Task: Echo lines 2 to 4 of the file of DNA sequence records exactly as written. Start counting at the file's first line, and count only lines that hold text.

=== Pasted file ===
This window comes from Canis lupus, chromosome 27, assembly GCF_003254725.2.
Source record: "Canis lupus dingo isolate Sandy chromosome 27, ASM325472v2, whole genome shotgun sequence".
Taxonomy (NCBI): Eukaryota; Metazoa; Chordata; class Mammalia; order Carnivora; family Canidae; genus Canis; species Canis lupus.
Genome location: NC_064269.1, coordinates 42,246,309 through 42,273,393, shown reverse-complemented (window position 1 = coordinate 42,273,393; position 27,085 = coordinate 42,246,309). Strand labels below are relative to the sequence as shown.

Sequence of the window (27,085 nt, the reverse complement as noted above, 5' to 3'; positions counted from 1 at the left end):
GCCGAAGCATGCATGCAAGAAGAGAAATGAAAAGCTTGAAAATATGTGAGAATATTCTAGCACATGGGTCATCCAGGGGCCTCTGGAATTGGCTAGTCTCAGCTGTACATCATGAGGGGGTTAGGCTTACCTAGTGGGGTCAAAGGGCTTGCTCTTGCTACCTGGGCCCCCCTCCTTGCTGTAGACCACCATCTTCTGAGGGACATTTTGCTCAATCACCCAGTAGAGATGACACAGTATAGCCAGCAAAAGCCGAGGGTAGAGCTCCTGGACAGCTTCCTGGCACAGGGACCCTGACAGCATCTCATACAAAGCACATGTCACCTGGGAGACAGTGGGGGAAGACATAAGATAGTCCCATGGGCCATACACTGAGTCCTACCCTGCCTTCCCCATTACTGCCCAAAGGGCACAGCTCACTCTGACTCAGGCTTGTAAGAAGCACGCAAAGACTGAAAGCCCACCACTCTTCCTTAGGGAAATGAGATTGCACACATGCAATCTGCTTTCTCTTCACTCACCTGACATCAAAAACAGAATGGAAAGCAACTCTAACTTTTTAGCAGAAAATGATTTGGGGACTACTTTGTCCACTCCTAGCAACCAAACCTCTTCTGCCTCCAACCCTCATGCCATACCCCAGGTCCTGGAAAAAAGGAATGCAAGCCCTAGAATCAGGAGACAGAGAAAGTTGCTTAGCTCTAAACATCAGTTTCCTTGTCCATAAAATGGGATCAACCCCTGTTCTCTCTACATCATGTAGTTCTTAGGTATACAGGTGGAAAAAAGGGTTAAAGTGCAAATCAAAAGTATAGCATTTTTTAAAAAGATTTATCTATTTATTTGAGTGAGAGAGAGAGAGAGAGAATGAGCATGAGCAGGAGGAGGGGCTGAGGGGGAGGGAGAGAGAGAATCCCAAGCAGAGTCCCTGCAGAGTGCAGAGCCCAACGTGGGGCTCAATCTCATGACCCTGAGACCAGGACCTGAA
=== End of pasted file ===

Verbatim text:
Source record: "Canis lupus dingo isolate Sandy chromosome 27, ASM325472v2, whole genome shotgun sequence".
Taxonomy (NCBI): Eukaryota; Metazoa; Chordata; class Mammalia; order Carnivora; family Canidae; genus Canis; species Canis lupus.
Genome location: NC_064269.1, coordinates 42,246,309 through 42,273,393, shown reverse-complemented (window position 1 = coordinate 42,273,393; position 27,085 = coordinate 42,246,309). Strand labels below are relative to the sequence as shown.